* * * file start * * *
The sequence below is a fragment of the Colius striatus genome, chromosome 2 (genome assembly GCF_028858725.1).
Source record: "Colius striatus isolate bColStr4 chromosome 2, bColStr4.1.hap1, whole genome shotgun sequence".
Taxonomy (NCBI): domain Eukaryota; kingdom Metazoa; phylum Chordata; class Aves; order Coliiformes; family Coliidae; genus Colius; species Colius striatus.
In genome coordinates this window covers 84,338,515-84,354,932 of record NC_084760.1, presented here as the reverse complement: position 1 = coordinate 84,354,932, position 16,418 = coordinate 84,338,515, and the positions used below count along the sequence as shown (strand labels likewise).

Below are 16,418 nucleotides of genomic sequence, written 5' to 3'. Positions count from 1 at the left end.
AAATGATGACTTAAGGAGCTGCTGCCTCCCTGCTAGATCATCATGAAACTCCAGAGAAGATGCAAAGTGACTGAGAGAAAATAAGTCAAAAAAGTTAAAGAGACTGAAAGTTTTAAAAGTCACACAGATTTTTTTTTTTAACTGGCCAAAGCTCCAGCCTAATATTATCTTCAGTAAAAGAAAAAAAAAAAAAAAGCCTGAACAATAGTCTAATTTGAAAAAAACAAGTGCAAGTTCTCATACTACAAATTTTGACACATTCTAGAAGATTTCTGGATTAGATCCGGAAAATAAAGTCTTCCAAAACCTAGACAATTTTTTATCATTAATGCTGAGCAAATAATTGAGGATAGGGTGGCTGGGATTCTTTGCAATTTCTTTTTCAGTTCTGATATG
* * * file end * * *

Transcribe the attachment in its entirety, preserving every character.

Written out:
The sequence below is a fragment of the Colius striatus genome, chromosome 2 (genome assembly GCF_028858725.1).
Source record: "Colius striatus isolate bColStr4 chromosome 2, bColStr4.1.hap1, whole genome shotgun sequence".
Taxonomy (NCBI): domain Eukaryota; kingdom Metazoa; phylum Chordata; class Aves; order Coliiformes; family Coliidae; genus Colius; species Colius striatus.
In genome coordinates this window covers 84,338,515-84,354,932 of record NC_084760.1, presented here as the reverse complement: position 1 = coordinate 84,354,932, position 16,418 = coordinate 84,338,515, and the positions used below count along the sequence as shown (strand labels likewise).

Below are 16,418 nucleotides of genomic sequence, written 5' to 3'. Positions count from 1 at the left end.
AAATGATGACTTAAGGAGCTGCTGCCTCCCTGCTAGATCATCATGAAACTCCAGAGAAGATGCAAAGTGACTGAGAGAAAATAAGTCAAAAAAGTTAAAGAGACTGAAAGTTTTAAAAGTCACACAGATTTTTTTTTTTAACTGGCCAAAGCTCCAGCCTAATATTATCTTCAGTAAAAGAAAAAAAAAAAAAAAGCCTGAACAATAGTCTAATTTGAAAAAAACAAGTGCAAGTTCTCATACTACAAATTTTGACACATTCTAGAAGATTTCTGGATTAGATCCGGAAAATAAAGTCTTCCAAAACCTAGACAATTTTTTATCATTAATGCTGAGCAAATAATTGAGGATAGGGTGGCTGGGATTCTTTGCAATTTCTTTTTCAGTTCTGATATG